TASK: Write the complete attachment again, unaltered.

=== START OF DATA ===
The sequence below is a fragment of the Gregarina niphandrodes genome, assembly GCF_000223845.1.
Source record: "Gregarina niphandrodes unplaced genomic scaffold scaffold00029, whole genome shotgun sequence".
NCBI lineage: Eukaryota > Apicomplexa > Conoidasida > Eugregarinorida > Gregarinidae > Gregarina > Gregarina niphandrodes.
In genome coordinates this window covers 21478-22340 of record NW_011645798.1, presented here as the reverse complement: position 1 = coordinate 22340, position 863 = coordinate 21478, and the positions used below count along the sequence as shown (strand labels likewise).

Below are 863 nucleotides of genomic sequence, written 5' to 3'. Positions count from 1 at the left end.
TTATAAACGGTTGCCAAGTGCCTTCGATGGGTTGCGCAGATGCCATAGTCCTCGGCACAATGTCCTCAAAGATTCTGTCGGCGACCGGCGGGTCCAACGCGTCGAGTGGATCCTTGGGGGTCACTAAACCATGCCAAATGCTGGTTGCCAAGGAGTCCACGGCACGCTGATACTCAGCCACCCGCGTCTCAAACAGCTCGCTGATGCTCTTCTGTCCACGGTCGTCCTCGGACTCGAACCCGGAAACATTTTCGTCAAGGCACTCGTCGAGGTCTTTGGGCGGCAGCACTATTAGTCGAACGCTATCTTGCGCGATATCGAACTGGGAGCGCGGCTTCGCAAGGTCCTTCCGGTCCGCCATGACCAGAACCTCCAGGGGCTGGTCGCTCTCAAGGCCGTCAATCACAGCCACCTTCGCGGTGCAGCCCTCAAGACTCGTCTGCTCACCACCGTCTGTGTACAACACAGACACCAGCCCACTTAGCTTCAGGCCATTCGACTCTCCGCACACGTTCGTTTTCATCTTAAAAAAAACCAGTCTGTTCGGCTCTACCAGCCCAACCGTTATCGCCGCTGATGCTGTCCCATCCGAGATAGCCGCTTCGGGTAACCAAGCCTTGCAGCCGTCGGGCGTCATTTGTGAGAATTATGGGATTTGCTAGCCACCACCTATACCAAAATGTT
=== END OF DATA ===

The sequence below is a fragment of the Gregarina niphandrodes genome, assembly GCF_000223845.1.
Source record: "Gregarina niphandrodes unplaced genomic scaffold scaffold00029, whole genome shotgun sequence".
NCBI lineage: Eukaryota > Apicomplexa > Conoidasida > Eugregarinorida > Gregarinidae > Gregarina > Gregarina niphandrodes.
In genome coordinates this window covers 21478-22340 of record NW_011645798.1, presented here as the reverse complement: position 1 = coordinate 22340, position 863 = coordinate 21478, and the positions used below count along the sequence as shown (strand labels likewise).

Below are 863 nucleotides of genomic sequence, written 5' to 3'. Positions count from 1 at the left end.
TTATAAACGGTTGCCAAGTGCCTTCGATGGGTTGCGCAGATGCCATAGTCCTCGGCACAATGTCCTCAAAGATTCTGTCGGCGACCGGCGGGTCCAACGCGTCGAGTGGATCCTTGGGGGTCACTAAACCATGCCAAATGCTGGTTGCCAAGGAGTCCACGGCACGCTGATACTCAGCCACCCGCGTCTCAAACAGCTCGCTGATGCTCTTCTGTCCACGGTCGTCCTCGGACTCGAACCCGGAAACATTTTCGTCAAGGCACTCGTCGAGGTCTTTGGGCGGCAGCACTATTAGTCGAACGCTATCTTGCGCGATATCGAACTGGGAGCGCGGCTTCGCAAGGTCCTTCCGGTCCGCCATGACCAGAACCTCCAGGGGCTGGTCGCTCTCAAGGCCGTCAATCACAGCCACCTTCGCGGTGCAGCCCTCAAGACTCGTCTGCTCACCACCGTCTGTGTACAACACAGACACCAGCCCACTTAGCTTCAGGCCATTCGACTCTCCGCACACGTTCGTTTTCATCTTAAAAAAAACCAGTCTGTTCGGCTCTACCAGCCCAACCGTTATCGCCGCTGATGCTGTCCCATCCGAGATAGCCGCTTCGGGTAACCAAGCCTTGCAGCCGTCGGGCGTCATTTGTGAGAATTATGGGATTTGCTAGCCACCACCTATACCAAAATGTT